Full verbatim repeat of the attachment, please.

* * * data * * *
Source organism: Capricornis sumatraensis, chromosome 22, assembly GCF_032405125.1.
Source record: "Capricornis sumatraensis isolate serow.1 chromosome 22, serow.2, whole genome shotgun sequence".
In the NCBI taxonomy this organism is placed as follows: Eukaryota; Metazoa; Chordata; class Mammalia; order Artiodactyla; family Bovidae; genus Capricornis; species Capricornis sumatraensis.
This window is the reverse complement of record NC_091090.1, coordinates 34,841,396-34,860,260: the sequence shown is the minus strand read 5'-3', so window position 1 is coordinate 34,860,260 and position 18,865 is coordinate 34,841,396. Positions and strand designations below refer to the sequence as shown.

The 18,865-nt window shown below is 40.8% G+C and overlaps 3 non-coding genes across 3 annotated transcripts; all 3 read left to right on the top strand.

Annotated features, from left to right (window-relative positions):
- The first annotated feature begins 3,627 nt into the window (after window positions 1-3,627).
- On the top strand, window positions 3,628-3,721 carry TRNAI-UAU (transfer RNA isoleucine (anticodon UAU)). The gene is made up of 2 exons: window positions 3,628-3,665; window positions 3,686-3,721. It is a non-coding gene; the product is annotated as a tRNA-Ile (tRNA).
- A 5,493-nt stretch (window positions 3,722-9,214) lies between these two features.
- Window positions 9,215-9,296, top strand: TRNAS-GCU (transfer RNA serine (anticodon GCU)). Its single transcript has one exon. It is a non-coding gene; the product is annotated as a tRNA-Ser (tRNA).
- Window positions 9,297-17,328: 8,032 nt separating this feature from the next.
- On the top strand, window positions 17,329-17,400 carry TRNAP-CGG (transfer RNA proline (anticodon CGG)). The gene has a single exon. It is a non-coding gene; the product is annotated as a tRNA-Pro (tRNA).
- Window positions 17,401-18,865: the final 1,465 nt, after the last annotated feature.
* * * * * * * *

Source organism: Capricornis sumatraensis, chromosome 22, assembly GCF_032405125.1.
Source record: "Capricornis sumatraensis isolate serow.1 chromosome 22, serow.2, whole genome shotgun sequence".
In the NCBI taxonomy this organism is placed as follows: Eukaryota; Metazoa; Chordata; class Mammalia; order Artiodactyla; family Bovidae; genus Capricornis; species Capricornis sumatraensis.
This window is the reverse complement of record NC_091090.1, coordinates 34,841,396-34,860,260: the sequence shown is the minus strand read 5'-3', so window position 1 is coordinate 34,860,260 and position 18,865 is coordinate 34,841,396. Positions and strand designations below refer to the sequence as shown.

The 18,865-nt window shown below is 40.8% G+C and overlaps 3 non-coding genes across 3 annotated transcripts; all 3 read left to right on the top strand.

Annotated features, from left to right (window-relative positions):
- The first annotated feature begins 3,627 nt into the window (after window positions 1-3,627).
- On the top strand, window positions 3,628-3,721 carry TRNAI-UAU (transfer RNA isoleucine (anticodon UAU)). The gene is made up of 2 exons: window positions 3,628-3,665; window positions 3,686-3,721. It is a non-coding gene; the product is annotated as a tRNA-Ile (tRNA).
- A 5,493-nt stretch (window positions 3,722-9,214) lies between these two features.
- Window positions 9,215-9,296, top strand: TRNAS-GCU (transfer RNA serine (anticodon GCU)). Its single transcript has one exon. It is a non-coding gene; the product is annotated as a tRNA-Ser (tRNA).
- Window positions 9,297-17,328: 8,032 nt separating this feature from the next.
- On the top strand, window positions 17,329-17,400 carry TRNAP-CGG (transfer RNA proline (anticodon CGG)). The gene has a single exon. It is a non-coding gene; the product is annotated as a tRNA-Pro (tRNA).
- Window positions 17,401-18,865: the final 1,465 nt, after the last annotated feature.